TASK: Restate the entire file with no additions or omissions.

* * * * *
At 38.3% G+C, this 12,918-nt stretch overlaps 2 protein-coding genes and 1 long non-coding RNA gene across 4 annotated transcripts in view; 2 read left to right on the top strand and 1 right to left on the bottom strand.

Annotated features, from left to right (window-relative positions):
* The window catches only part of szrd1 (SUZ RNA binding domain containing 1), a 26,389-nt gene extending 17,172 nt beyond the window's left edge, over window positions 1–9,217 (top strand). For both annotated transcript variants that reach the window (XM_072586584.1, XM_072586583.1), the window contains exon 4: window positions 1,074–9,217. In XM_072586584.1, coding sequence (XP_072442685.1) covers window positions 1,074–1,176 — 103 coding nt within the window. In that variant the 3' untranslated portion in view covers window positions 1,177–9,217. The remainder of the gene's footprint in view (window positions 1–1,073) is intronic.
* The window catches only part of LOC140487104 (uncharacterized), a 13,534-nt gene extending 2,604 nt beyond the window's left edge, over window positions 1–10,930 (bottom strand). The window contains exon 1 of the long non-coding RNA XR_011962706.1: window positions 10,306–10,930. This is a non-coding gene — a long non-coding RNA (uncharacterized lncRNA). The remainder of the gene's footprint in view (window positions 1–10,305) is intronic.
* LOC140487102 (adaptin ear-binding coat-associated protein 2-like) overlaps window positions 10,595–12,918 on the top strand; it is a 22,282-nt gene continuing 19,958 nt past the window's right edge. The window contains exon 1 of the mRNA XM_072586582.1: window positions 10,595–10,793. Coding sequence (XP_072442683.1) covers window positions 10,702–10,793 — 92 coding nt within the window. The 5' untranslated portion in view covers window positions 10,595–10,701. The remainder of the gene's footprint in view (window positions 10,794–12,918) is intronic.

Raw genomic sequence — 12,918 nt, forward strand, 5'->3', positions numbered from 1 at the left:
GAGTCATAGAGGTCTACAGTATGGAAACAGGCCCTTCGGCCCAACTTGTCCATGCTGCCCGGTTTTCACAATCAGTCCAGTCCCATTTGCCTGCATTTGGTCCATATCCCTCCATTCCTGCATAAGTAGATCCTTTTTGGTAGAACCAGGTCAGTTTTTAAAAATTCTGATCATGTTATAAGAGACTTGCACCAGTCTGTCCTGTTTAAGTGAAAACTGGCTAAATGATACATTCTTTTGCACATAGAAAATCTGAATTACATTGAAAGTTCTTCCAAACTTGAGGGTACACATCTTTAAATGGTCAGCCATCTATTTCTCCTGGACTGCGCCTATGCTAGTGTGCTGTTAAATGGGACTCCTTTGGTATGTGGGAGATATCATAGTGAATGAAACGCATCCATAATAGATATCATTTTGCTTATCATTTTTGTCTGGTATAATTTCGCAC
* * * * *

At 38.3% G+C, this 12,918-nt stretch overlaps 2 protein-coding genes and 1 long non-coding RNA gene across 4 annotated transcripts in view; 2 read left to right on the top strand and 1 right to left on the bottom strand.

Annotated features, from left to right (window-relative positions):
* The window catches only part of szrd1 (SUZ RNA binding domain containing 1), a 26,389-nt gene extending 17,172 nt beyond the window's left edge, over window positions 1–9,217 (top strand). For both annotated transcript variants that reach the window (XM_072586584.1, XM_072586583.1), the window contains exon 4: window positions 1,074–9,217. In XM_072586584.1, coding sequence (XP_072442685.1) covers window positions 1,074–1,176 — 103 coding nt within the window. In that variant the 3' untranslated portion in view covers window positions 1,177–9,217. The remainder of the gene's footprint in view (window positions 1–1,073) is intronic.
* The window catches only part of LOC140487104 (uncharacterized), a 13,534-nt gene extending 2,604 nt beyond the window's left edge, over window positions 1–10,930 (bottom strand). The window contains exon 1 of the long non-coding RNA XR_011962706.1: window positions 10,306–10,930. This is a non-coding gene — a long non-coding RNA (uncharacterized lncRNA). The remainder of the gene's footprint in view (window positions 1–10,305) is intronic.
* LOC140487102 (adaptin ear-binding coat-associated protein 2-like) overlaps window positions 10,595–12,918 on the top strand; it is a 22,282-nt gene continuing 19,958 nt past the window's right edge. The window contains exon 1 of the mRNA XM_072586582.1: window positions 10,595–10,793. Coding sequence (XP_072442683.1) covers window positions 10,702–10,793 — 92 coding nt within the window. The 5' untranslated portion in view covers window positions 10,595–10,701. The remainder of the gene's footprint in view (window positions 10,794–12,918) is intronic.

Raw genomic sequence — 12,918 nt, forward strand, 5'->3', positions numbered from 1 at the left:
GAGTCATAGAGGTCTACAGTATGGAAACAGGCCCTTCGGCCCAACTTGTCCATGCTGCCCGGTTTTCACAATCAGTCCAGTCCCATTTGCCTGCATTTGGTCCATATCCCTCCATTCCTGCATAAGTAGATCCTTTTTGGTAGAACCAGGTCAGTTTTTAAAAATTCTGATCATGTTATAAGAGACTTGCACCAGTCTGTCCTGTTTAAGTGAAAACTGGCTAAATGATACATTCTTTTGCACATAGAAAATCTGAATTACATTGAAAGTTCTTCCAAACTTGAGGGTACACATCTTTAAATGGTCAGCCATCTATTTCTCCTGGACTGCGCCTATGCTAGTGTGCTGTTAAATGGGACTCCTTTGGTATGTGGGAGATATCATAGTGAATGAAACGCATCCATAATAGATATCATTTTGCTTATCATTTTTGTCTGGTATAATTTCGCAC